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Olympic Participation Boosts Golf’s Popularity

November 3, 2016 Golf Tourism No Comments Print Print Email Email

feng-shanshan-300x200The appearance of Feng Shanshan and Aditi Ashok at the Rio Olympics can only bode well for the future of golf – especially in China and India.

That’s the view of many international touring professionals who have recently participated on the China LPGA Tour.

With a 10-under-par 274 score in Brazil, Feng claimed the bronze medal. She was one stroke behind silver medallist Lydia Ko of New Zealand and six adrift of Korean Park In-bee, the gold medal winner.

Speaking during the Ladies European Tour’s China swing that included tournaments in Xiamen and Sanya, rising Indian star Ashok, who finished 41st in the 60-player field in Rio, said golf was reinstated into the Olympics roster after a 112-year absence to reflect and promote the popularity of the sport all over the world.

“It’s getting really big in China because ever since golf was in the Olympics we’ve got more tournaments in China,” said the 18-year-old Bangalore native who turned professional this year following a stellar amateur career. “With Shanshan winning a medal now it’s going to be much better for the other younger golfers who want to play golf as a profession.”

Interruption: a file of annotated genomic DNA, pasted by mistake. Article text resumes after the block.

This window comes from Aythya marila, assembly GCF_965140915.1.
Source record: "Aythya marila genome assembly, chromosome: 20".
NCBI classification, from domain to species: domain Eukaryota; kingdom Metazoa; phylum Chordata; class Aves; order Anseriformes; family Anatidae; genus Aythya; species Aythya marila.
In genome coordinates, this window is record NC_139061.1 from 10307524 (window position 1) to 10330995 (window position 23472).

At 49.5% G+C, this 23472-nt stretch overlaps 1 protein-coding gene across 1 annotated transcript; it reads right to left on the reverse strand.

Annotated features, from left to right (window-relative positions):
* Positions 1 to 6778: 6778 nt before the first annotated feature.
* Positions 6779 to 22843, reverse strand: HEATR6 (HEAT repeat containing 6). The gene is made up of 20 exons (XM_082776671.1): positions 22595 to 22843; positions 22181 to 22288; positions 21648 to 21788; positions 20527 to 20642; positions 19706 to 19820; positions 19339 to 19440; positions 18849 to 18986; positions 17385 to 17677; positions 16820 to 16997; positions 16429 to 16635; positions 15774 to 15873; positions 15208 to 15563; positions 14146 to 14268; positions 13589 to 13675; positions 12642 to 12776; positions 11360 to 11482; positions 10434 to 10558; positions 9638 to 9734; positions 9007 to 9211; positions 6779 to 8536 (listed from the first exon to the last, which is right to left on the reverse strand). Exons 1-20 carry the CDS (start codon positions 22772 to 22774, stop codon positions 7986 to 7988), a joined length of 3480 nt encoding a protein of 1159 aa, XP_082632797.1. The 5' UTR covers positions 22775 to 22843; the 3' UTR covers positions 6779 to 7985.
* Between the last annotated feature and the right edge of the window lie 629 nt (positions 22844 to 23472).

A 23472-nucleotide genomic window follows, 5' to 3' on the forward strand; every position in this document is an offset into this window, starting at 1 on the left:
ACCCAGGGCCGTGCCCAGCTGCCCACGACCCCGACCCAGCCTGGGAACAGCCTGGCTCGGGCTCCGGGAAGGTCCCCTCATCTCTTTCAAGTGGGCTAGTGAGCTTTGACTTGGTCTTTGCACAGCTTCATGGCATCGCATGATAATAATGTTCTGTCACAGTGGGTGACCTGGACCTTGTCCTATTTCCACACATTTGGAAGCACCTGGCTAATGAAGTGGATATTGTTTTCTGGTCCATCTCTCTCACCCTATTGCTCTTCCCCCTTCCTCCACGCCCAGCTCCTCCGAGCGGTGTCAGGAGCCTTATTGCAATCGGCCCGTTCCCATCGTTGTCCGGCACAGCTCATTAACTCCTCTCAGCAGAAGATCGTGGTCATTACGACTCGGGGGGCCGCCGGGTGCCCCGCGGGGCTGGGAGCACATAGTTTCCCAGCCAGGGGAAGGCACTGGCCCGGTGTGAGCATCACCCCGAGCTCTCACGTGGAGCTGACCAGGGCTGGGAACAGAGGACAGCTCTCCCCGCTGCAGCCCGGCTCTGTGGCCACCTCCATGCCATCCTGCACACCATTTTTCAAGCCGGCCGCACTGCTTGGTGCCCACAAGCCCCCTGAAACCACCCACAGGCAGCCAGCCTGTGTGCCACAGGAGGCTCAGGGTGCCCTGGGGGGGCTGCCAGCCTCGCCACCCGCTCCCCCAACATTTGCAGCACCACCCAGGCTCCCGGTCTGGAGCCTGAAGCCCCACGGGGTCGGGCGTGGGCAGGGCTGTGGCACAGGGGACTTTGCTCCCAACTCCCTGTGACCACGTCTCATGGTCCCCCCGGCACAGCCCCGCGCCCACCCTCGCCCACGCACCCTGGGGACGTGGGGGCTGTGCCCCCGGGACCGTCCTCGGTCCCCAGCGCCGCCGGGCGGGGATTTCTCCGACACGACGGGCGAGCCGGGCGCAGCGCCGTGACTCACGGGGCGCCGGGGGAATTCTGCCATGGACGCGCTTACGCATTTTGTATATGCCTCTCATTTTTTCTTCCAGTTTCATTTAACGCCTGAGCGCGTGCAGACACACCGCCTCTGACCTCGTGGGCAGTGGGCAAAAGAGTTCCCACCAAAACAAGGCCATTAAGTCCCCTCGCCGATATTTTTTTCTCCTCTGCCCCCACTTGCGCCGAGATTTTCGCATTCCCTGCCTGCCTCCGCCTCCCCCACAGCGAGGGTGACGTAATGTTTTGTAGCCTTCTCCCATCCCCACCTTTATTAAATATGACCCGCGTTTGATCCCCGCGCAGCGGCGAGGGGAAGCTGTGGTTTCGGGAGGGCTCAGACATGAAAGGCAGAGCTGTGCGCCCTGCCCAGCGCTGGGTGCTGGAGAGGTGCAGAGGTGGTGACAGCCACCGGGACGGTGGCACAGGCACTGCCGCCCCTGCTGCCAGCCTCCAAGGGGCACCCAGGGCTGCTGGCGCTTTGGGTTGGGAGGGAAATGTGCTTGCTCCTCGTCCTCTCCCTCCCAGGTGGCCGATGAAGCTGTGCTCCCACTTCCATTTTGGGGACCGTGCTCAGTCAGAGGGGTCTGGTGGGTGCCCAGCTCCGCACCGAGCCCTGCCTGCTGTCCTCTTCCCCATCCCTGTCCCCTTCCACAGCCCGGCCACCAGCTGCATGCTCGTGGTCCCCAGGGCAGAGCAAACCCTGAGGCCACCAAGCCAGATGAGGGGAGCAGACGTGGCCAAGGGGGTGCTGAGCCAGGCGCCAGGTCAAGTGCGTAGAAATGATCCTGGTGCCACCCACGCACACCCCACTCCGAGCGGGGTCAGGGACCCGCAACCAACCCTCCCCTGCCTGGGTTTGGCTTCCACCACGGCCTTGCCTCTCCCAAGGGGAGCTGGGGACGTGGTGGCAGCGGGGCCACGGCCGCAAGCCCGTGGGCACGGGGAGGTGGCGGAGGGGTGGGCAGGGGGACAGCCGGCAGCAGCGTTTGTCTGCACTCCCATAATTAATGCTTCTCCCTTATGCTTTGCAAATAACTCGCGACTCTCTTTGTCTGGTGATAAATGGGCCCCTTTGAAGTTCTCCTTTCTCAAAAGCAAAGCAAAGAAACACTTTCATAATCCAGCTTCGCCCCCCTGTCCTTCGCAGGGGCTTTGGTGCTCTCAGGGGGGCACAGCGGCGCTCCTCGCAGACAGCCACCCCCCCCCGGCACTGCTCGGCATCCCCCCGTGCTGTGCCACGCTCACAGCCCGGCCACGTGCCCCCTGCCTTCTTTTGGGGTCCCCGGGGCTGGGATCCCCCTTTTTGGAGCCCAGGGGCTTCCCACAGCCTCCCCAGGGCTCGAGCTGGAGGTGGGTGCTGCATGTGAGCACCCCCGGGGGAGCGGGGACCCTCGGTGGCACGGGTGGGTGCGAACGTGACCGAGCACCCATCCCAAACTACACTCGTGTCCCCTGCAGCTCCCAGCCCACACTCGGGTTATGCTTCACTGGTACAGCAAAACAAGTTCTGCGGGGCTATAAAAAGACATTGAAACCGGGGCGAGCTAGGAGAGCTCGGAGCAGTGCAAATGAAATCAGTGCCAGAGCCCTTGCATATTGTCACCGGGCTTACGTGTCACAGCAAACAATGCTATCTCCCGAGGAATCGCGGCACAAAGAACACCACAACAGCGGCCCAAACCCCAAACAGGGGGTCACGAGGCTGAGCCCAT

With China home to some 500 golf clubs and India about 200, Ashok said her Olympic appearance, like Feng’s in China, was a big deal back home and would help grow the sport.

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“In India, it was big when I played in the Olympics. I wish I could have done better, finished maybe in the top-five or top-10. It was still good for golf in India and it’s a lot more popular for the younger kids in India and that’s good.”

Li Jiayun, who captured her second China LPGA Tour title with her victory at the Le Coq Sportif Beijing Ladies Classic in May, congratulated her fellow Guangdong native Feng on her Rio success, saying that the medal had huge implications for China golf.

“Everybody was encouraged and it gives us the feeling that our golf is getting better and better, and to approach maybe a higher level,” said Li, who captained China to a team silver medal at the 2010 Asian Games in Guangzhou.

“It’s really good that we’re in the Olympics. It gets us out to a new audience and you can’t argue with the three medallists at the Olympics. They are probably the top three players in the world. So I’m really proud that the women took it seriously and I thought it was really good to watch.”

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